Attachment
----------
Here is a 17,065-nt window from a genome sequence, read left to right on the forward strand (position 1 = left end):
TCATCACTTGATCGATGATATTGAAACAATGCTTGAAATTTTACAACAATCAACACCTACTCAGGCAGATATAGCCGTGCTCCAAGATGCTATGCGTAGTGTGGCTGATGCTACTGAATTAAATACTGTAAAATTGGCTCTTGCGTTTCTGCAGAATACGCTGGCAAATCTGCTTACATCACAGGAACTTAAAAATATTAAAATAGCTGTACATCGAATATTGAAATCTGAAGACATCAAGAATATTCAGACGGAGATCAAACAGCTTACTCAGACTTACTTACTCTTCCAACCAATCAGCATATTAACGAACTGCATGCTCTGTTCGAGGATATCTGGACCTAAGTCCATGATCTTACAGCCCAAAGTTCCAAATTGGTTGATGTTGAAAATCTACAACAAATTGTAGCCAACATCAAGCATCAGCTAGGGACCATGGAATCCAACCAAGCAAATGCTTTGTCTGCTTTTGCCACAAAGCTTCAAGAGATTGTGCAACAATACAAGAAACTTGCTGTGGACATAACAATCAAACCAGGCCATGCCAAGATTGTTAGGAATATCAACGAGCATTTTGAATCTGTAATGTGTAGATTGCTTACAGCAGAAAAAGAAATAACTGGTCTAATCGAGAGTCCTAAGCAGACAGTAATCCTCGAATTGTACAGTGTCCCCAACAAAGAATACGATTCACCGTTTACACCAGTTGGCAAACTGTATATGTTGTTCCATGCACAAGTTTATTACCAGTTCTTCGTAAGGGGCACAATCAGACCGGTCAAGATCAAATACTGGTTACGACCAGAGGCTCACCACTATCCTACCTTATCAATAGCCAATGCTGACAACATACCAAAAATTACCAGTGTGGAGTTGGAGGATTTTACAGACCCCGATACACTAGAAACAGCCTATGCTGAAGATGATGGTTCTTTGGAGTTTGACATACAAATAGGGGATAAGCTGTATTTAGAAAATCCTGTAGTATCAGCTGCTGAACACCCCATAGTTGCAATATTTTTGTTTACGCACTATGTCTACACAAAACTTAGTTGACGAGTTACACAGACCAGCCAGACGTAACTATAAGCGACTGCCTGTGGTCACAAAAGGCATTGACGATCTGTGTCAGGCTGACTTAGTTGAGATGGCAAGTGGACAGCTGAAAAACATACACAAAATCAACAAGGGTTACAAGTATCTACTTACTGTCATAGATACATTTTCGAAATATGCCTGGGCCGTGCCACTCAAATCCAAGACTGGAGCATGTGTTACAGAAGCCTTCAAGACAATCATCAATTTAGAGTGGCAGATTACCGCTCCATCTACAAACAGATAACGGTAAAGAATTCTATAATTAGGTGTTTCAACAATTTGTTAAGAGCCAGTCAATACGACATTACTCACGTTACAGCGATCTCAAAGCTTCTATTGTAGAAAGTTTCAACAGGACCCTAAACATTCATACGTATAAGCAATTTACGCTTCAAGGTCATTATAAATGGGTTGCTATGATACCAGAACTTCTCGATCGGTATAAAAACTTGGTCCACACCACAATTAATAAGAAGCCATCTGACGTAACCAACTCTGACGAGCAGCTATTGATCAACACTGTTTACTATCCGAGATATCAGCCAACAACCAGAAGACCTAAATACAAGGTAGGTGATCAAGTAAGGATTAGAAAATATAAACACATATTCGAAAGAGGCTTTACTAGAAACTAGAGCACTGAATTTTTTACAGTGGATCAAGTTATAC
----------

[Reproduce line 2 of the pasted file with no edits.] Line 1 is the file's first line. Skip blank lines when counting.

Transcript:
TCATCACTTGATCGATGATATTGAAACAATGCTTGAAATTTTACAACAATCAACACCTACTCAGGCAGATATAGCCGTGCTCCAAGATGCTATGCGTAGTGTGGCTGATGCTACTGAATTAAATACTGTAAAATTGGCTCTTGCGTTTCTGCAGAATACGCTGGCAAATCTGCTTACATCACAGGAACTTAAAAATATTAAAATAGCTGTACATCGAATATTGAAATCTGAAGACATCAAGAATATTCAGACGGAGATCAAACAGCTTACTCAGACTTACTTACTCTTCCAACCAATCAGCATATTAACGAACTGCATGCTCTGTTCGAGGATATCTGGACCTAAGTCCATGATCTTACAGCCCAAAGTTCCAAATTGGTTGATGTTGAAAATCTACAACAAATTGTAGCCAACATCAAGCATCAGCTAGGGACCATGGAATCCAACCAAGCAAATGCTTTGTCTGCTTTTGCCACAAAGCTTCAAGAGATTGTGCAACAATACAAGAAACTTGCTGTGGACATAACAATCAAACCAGGCCATGCCAAGATTGTTAGGAATATCAACGAGCATTTTGAATCTGTAATGTGTAGATTGCTTACAGCAGAAAAAGAAATAACTGGTCTAATCGAGAGTCCTAAGCAGACAGTAATCCTCGAATTGTACAGTGTCCCCAACAAAGAATACGATTCACCGTTTACACCAGTTGGCAAACTGTATATGTTGTTCCATGCACAAGTTTATTACCAGTTCTTCGTAAGGGGCACAATCAGACCGGTCAAGATCAAATACTGGTTACGACCAGAGGCTCACCACTATCCTACCTTATCAATAGCCAATGCTGACAACATACCAAAAATTACCAGTGTGGAGTTGGAGGATTTTACAGACCCCGATACACTAGAAACAGCCTATGCTGAAGATGATGGTTCTTTGGAGTTTGACATACAAATAGGGGATAAGCTGTATTTAGAAAATCCTGTAGTATCAGCTGCTGAACACCCCATAGTTGCAATATTTTTGTTTACGCACTATGTCTACACAAAACTTAGTTGACGAGTTACACAGACCAGCCAGACGTAACTATAAGCGACTGCCTGTGGTCACAAAAGGCATTGACGATCTGTGTCAGGCTGACTTAGTTGAGATGGCAAGTGGACAGCTGAAAAACATACACAAAATCAACAAGGGTTACAAGTATCTACTTACTGTCATAGATACATTTTCGAAATATGCCTGGGCCGTGCCACTCAAATCCAAGACTGGAGCATGTGTTACAGAAGCCTTCAAGACAATCATCAATTTAGAGTGGCAGATTACCGCTCCATCTACAAACAGATAACGGTAAAGAATTCTATAATTAGGTGTTTCAACAATTTGTTAAGAGCCAGTCAATACGACATTACTCACGTTACAGCGATCTCAAAGCTTCTATTGTAGAAAGTTTCAACAGGACCCTAAACATTCATACGTATAAGCAATTTACGCTTCAAGGTCATTATAAATGGGTTGCTATGATACCAGAACTTCTCGATCGGTATAAAAACTTGGTCCACACCACAATTAATAAGAAGCCATCTGACGTAACCAACTCTGACGAGCAGCTATTGATCAACACTGTTTACTATCCGAGATATCAGCCAACAACCAGAAGACCTAAATACAAGGTAGGTGATCAAGTAAGGATTAGAAAATATAAACACATATTCGAAAGAGGCTTTACTAGAAACTAGAGCACTGAATTTTTTACAGTGGATCAAGTTATAC